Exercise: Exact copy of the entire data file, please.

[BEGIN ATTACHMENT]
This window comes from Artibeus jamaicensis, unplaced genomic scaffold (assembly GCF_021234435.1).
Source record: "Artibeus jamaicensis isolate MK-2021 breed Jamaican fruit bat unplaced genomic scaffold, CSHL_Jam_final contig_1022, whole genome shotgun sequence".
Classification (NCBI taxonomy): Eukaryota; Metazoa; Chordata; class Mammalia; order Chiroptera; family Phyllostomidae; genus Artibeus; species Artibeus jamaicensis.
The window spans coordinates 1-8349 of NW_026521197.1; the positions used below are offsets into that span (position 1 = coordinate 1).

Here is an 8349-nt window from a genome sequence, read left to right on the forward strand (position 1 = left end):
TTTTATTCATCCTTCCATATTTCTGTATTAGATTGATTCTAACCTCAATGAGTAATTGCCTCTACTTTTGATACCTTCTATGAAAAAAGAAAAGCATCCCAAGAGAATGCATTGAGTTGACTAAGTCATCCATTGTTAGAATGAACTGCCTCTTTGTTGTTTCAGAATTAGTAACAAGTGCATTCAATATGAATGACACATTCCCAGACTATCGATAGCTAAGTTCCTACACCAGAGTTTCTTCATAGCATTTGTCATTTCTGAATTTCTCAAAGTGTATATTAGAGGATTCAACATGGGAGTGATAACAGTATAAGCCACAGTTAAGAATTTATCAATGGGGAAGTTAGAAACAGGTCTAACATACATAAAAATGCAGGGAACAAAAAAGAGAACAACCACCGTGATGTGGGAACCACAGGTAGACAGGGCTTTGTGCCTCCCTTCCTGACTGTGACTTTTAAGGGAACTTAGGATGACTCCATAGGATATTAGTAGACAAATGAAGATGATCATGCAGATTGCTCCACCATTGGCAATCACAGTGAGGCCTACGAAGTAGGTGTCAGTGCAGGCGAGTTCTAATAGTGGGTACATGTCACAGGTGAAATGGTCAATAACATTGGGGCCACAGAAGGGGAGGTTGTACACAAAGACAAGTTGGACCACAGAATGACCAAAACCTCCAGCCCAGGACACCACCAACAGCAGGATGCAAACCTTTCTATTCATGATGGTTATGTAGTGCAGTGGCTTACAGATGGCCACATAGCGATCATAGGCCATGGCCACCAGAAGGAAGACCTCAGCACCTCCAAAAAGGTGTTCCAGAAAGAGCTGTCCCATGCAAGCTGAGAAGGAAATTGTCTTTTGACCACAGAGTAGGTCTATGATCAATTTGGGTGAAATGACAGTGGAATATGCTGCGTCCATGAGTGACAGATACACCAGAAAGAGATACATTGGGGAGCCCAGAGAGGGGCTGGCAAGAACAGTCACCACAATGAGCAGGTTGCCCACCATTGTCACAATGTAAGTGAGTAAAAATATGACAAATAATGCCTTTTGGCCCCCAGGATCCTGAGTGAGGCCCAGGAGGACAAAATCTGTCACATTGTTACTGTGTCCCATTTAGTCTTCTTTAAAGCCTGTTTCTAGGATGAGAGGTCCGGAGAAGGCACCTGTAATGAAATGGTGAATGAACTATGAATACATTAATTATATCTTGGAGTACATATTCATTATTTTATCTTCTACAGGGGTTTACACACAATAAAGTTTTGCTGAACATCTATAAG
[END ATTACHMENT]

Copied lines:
This window comes from Artibeus jamaicensis, unplaced genomic scaffold (assembly GCF_021234435.1).
Source record: "Artibeus jamaicensis isolate MK-2021 breed Jamaican fruit bat unplaced genomic scaffold, CSHL_Jam_final contig_1022, whole genome shotgun sequence".
Classification (NCBI taxonomy): Eukaryota; Metazoa; Chordata; class Mammalia; order Chiroptera; family Phyllostomidae; genus Artibeus; species Artibeus jamaicensis.
The window spans coordinates 1-8349 of NW_026521197.1; the positions used below are offsets into that span (position 1 = coordinate 1).

Here is an 8349-nt window from a genome sequence, read left to right on the forward strand (position 1 = left end):
TTTTATTCATCCTTCCATATTTCTGTATTAGATTGATTCTAACCTCAATGAGTAATTGCCTCTACTTTTGATACCTTCTATGAAAAAAGAAAAGCATCCCAAGAGAATGCATTGAGTTGACTAAGTCATCCATTGTTAGAATGAACTGCCTCTTTGTTGTTTCAGAATTAGTAACAAGTGCATTCAATATGAATGACACATTCCCAGACTATCGATAGCTAAGTTCCTACACCAGAGTTTCTTCATAGCATTTGTCATTTCTGAATTTCTCAAAGTGTATATTAGAGGATTCAACATGGGAGTGATAACAGTATAAGCCACAGTTAAGAATTTATCAATGGGGAAGTTAGAAACAGGTCTAACATACATAAAAATGCAGGGAACAAAAAAGAGAACAACCACCGTGATGTGGGAACCACAGGTAGACAGGGCTTTGTGCCTCCCTTCCTGACTGTGACTTTTAAGGGAACTTAGGATGACTCCATAGGATATTAGTAGACAAATGAAGATGATCATGCAGATTGCTCCACCATTGGCAATCACAGTGAGGCCTACGAAGTAGGTGTCAGTGCAGGCGAGTTCTAATAGTGGGTACATGTCACAGGTGAAATGGTCAATAACATTGGGGCCACAGAAGGGGAGGTTGTACACAAAGACAAGTTGGACCACAGAATGACCAAAACCTCCAGCCCAGGACACCACCAACAGCAGGATGCAAACCTTTCTATTCATGATGGTTATGTAGTGCAGTGGCTTACAGATGGCCACATAGCGATCATAGGCCATGGCCACCAGAAGGAAGACCTCAGCACCTCCAAAAAGGTGTTCCAGAAAGAGCTGTCCCATGCAAGCTGAGAAGGAAATTGTCTTTTGACCACAGAGTAGGTCTATGATCAATTTGGGTGAAATGACAGTGGAATATGCTGCGTCCATGAGTGACAGATACACCAGAAAGAGATACATTGGGGAGCCCAGAGAGGGGCTGGCAAGAACAGTCACCACAATGAGCAGGTTGCCCACCATTGTCACAATGTAAGTGAGTAAAAATATGACAAATAATGCCTTTTGGCCCCCAGGATCCTGAGTGAGGCCCAGGAGGACAAAATCTGTCACATTGTTACTGTGTCCCATTTAGTCTTCTTTAAAGCCTGTTTCTAGGATGAGAGGTCCGGAGAAGGCACCTGTAATGAAATGGTGAATGAACTATGAATACATTAATTATATCTTGGAGTACATATTCATTATTTTATCTTCTACAGGGGTTTACACACAATAAAGTTTTGCTGAACATCTATAAG